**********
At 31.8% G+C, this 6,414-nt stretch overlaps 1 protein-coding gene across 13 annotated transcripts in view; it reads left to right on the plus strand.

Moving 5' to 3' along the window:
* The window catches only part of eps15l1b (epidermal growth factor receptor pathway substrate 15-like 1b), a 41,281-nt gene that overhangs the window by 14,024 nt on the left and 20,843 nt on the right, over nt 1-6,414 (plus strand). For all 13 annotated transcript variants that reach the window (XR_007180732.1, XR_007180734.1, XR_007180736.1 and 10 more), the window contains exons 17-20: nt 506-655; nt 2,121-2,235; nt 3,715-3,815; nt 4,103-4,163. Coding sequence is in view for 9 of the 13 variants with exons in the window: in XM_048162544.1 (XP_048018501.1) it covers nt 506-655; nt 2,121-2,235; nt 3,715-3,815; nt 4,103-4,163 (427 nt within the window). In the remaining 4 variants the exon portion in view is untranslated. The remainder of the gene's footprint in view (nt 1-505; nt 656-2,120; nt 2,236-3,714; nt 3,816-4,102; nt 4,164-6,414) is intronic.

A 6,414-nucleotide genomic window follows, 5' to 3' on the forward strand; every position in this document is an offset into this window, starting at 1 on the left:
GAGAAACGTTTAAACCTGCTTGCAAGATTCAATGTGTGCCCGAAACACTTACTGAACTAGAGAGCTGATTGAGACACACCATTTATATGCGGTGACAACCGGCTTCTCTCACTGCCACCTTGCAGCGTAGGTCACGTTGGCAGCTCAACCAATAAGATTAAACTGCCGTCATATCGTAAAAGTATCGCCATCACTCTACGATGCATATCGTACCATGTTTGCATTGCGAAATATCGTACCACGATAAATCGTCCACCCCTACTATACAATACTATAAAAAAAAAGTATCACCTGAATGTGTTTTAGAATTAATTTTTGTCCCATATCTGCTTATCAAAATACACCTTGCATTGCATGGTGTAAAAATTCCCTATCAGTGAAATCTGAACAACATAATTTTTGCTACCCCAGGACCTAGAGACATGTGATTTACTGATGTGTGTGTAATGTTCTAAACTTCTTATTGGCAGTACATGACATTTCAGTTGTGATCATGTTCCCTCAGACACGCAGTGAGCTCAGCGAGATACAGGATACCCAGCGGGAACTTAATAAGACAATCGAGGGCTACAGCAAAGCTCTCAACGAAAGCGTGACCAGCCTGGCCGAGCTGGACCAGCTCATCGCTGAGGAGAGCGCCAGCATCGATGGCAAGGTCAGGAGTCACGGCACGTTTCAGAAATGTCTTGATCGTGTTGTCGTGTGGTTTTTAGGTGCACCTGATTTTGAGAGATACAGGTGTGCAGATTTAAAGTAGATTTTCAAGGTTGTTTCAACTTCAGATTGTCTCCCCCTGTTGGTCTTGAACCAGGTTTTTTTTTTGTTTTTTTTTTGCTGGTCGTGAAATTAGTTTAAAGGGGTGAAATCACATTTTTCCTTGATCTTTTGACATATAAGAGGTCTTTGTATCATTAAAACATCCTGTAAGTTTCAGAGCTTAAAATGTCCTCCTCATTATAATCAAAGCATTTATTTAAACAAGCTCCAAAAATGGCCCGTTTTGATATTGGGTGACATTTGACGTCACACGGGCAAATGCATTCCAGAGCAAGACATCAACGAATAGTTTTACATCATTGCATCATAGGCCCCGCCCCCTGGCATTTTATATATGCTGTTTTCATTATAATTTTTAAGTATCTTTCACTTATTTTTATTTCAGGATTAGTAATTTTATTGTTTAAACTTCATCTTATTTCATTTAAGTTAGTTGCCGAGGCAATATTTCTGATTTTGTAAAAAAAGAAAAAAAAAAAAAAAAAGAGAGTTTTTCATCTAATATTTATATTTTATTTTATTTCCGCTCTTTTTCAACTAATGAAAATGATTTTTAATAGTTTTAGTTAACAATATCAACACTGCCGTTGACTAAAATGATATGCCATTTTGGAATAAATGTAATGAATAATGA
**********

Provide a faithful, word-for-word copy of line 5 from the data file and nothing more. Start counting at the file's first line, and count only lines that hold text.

GAGAAACGTTTAAACCTGCTTGCAAGATTCAATGTGTGCCCGAAACACTTACTGAACTAGAGAGCTGATTGAGACACACCATTTATATGCGGTGACAACCGGCTTCTCTCACTGCCACCTTGCAGCGTAGGTCACGTTGGCAGCTCAACCAATAAGATTAAACTGCCGTCATATCGTAAAAGTATCGCCATCACTCTACGATGCATATCGTACCATGTTTGCATTGCGAAATATCGTACCACGATAAATCGTCCACCCCTACTATACAATACTATAAAAAAAAAGTATCACCTGAATGTGTTTTAGAATTAATTTTTGTCCCATATCTGCTTATCAAAATACACCTTGCATTGCATGGTGTAAAAATTCCCTATCAGTGAAATCTGAACAACATAATTTTTGCTACCCCAGGACCTAGAGACATGTGATTTACTGATGTGTGTGTAATGTTCTAAACTTCTTATTGGCAGTACATGACATTTCAGTTGTGATCATGTTCCCTCAGACACGCAGTGAGCTCAGCGAGATACAGGATACCCAGCGGGAACTTAATAAGACAATCGAGGGCTACAGCAAAGCTCTCAACGAAAGCGTGACCAGCCTGGCCGAGCTGGACCAGCTCATCGCTGAGGAGAGCGCCAGCATCGATGGCAAGGTCAGGAGTCACGGCACGTTTCAGAAATGTCTTGATCGTGTTGTCGTGTGGTTTTTAGGTGCACCTGATTTTGAGAGATACAGGTGTGCAGATTTAAAGTAGATTTTCAAGGTTGTTTCAACTTCAGATTGTCTCCCCCTGTTGGTCTTGAACCAGGTTTTTTTTTTGTTTTTTTTTTGCTGGTCGTGAAATTAGTTTAAAGGGGTGAAATCACATTTTTCCTTGATCTTTTGACATATAAGAGGTCTTTGTATCATTAAAACATCCTGTAAGTTTCAGAGCTTAAAATGTCCTCCTCATTATAATCAAAGCATTTATTTAAACAAGCTCCAAAAATGGCCCGTTTTGATATTGGGTGACATTTGACGTCACACGGGCAAATGCATTCCAGAGCAAGACATCAACGAATAGTTTTACATCATTGCATCATAGGCCCCGCCCCCTGGCATTTTATATATGCTGTTTTCATTATAATTTTTAAGTATCTTTCACTTATTTTTATTTCAGGATTAGTAATTTTATTGTTTAAACTTCATCTTATTTCATTTAAGTTAGTTGCCGAGGCAATATTTCTGATTTTGTAAAAAAAGAAAAAAAAAAAAAAAAAGAGAGTTTTTCATCTAATATTTATATTTTATTTTATTTCCGCTCTTTTTCAACTAATGAAAATGATTTTTAATAGTTTTAGTTAACAATATCAACACTGCCGTTGACTAAAATGATATGCCATTTTGGAATAAATGTAATGAATAATGA